Sometimes, I just don't want to restore a full SQL dump. The restore might take too long, and maybe I just want a small subset of the records anyway.
I was in exactly this situation the other day - faced with a 10+ hour restore process, it was way faster to grep out the records and then push them into the production databases, than to restore five different versions.
So! egrep and vim to the rescue!
In my case, the SQL dump was full of COPY commands, and I had a username that was used as a partial-key on all the tables I was interested in. So:
egrep "((^COPY)|username)" PostgresDump.sql > username.out
I get a pretty nice result from this. But, there are some records I'm not so interested in that got mixed in, so I opened the output file in vim and turned line numbers on (
The first thing that I do is insert the '\.' needed to tell Postgres that we're at the end of a COPY statement.
The '^V^M' is a control sequence that results in a '^M' (a newline character, essentially). And the '2' starts the substitution command on the second line rather than the first COPY statement (which, in my case, was on the first line).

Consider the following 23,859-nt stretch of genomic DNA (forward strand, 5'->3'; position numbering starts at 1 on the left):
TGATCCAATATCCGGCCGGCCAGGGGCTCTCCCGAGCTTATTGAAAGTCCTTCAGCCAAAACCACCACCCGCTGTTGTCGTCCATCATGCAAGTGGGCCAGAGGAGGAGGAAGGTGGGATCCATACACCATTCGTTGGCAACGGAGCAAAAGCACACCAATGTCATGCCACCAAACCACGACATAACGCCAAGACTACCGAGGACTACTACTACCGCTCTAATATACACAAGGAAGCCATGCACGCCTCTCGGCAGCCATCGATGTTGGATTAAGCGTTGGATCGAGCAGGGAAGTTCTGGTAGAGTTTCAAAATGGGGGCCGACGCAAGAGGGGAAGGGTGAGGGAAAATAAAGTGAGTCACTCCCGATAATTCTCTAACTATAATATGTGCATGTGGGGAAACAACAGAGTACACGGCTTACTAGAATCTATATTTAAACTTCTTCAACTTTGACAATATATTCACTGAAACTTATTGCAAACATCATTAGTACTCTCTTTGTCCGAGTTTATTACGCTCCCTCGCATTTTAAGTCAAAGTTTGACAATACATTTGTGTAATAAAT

Next, I want to strip out any records that the egrep found that I really don't want to insert into the database:
- '.,2000' - start from the current line and apply the command through line 2000
- 'g!' - find lines that do not match the following regular expression
- '/stuff_i_wanna_keep/' - the regular expression
- 'd' - delete what you find
I also use the '
:split' command to divide my vim screen. This lets me look at both the start of a series of records as well as the end, and most importantly find the line number for where I want to stop my line deletion command.
I also add a 'BEGIN;' and 'ROLLBACK;' to the file to run tests on the script before applying to the database.
Once I got the system down, I was able to pull and process about 3000 records I needed out of a 15 GB dump file in about 5 minutes. Testing and finally applying the records took another 10 minutes.